The next revolution in computing power is still in its infancy, but the Quantum Computation Laboratory is at this precipice, investigating the relationship between quantum-mechanical phenomena and information.
As with all pioneering efforts, this field presents many challenges. How to employ the laws of physics that apply to the sub-atomic world given our existence is macroscopic; determining the fundamental physical limits of our ability to process and transmit information; and where quantum technology might be applied beyond traditional concepts of computing are perhaps the three most notable.
The Quantum Computation Laboratory is committed to researching these problems by studying theoretical questions arising in the field of quantum computation and information. QCL seeks to understand the differences between classical information processing models and their quantum counterparts in order to further reveal the power of quantum computation. It researches and develops quantum software and also seeks to develop a quantitative entanglement theory, and to explore connections between artificial intelligence and quantum computing. This technology will result in next-generation enterprise intelligent information systems and lead to new, efficient quantum algorithms and information processing methods.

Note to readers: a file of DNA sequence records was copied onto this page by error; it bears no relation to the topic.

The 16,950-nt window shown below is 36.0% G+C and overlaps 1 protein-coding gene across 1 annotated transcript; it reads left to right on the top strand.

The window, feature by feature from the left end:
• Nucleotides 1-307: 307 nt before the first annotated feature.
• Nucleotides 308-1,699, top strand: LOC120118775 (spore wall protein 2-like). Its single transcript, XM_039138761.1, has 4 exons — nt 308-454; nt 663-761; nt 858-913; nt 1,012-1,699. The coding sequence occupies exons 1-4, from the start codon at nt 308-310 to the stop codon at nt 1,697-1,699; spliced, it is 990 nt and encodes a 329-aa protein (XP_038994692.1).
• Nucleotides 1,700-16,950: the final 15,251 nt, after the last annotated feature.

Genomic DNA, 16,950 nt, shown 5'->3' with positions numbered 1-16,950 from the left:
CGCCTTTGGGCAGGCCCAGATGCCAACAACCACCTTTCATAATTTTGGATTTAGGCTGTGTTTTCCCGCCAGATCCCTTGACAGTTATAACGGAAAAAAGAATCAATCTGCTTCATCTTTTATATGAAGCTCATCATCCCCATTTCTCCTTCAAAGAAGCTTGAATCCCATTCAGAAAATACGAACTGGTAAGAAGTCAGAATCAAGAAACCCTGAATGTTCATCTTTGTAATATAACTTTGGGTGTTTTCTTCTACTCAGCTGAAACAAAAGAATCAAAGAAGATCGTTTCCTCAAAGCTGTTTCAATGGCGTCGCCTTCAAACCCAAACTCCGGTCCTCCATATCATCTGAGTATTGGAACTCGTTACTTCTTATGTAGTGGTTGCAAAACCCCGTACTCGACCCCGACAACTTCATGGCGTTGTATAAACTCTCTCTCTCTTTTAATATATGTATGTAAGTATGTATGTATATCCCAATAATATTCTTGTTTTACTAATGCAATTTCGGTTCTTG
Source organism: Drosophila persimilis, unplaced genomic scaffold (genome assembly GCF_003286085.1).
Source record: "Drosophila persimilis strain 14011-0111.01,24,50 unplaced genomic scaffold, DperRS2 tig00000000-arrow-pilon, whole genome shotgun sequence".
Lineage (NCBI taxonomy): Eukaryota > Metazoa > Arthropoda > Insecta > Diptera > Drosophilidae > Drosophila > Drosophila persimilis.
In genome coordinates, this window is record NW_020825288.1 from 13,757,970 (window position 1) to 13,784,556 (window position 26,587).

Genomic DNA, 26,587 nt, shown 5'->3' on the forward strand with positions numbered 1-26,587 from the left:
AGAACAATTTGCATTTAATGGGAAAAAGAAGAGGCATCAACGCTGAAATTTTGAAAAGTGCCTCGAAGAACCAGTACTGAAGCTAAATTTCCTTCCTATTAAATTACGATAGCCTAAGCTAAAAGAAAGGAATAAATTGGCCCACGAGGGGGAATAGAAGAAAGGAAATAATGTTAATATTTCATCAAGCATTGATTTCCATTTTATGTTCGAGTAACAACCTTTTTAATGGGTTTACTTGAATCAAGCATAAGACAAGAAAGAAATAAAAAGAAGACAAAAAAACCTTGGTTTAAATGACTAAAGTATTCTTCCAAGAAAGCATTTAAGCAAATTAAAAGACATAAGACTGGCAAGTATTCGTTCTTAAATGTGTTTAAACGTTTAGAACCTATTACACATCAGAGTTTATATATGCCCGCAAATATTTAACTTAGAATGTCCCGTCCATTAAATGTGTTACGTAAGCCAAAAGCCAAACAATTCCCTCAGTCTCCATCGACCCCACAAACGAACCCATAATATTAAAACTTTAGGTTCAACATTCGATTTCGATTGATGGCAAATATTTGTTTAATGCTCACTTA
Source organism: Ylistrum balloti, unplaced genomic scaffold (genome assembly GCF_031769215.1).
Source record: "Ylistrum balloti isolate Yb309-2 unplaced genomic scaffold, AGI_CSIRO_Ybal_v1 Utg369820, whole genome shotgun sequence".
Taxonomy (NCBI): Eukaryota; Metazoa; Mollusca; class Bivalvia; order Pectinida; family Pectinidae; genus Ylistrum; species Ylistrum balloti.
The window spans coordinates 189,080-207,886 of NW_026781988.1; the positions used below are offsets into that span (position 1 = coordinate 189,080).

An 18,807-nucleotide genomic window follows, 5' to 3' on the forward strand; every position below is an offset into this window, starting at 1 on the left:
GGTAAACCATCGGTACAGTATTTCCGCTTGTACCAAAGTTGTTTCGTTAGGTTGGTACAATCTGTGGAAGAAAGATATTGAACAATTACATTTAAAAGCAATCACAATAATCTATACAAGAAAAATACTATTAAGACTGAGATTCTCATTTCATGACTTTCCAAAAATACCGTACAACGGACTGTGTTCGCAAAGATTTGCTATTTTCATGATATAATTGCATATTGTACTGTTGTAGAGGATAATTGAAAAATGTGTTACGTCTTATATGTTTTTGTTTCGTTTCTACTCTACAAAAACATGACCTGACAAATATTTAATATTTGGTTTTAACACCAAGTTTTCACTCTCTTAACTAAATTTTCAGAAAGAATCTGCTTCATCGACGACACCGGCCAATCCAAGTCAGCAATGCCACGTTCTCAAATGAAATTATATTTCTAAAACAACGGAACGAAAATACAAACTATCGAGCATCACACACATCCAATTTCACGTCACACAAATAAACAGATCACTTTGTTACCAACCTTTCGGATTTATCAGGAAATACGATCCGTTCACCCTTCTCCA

To date, the Quantum Computation Laboratory has made the following contributions to research in its field:
Theoretical foundations of quantum programming: Hoare logic for quantum programs, predicate transformer semantics of quantum programs, and refinement calculus for quantum programming.
Distributed and concurrent quantum computing: an algebra processing approach to concurrent quantum computation, formal methods and proof techniques for the design and verification of quantum communication protocols, and the role of entanglement in distributed quantum computing.
Quantum information theory: discrimination of quantum states and operations, entanglement transformations, and zero-error capacity of quantum channels.
Spatial reasoning: establishment of expressive representation formalism of spatial knowledge and provision of effective reasoning mechanisms.
More than 80 published papers in A*/A international refereed journals ranked, including: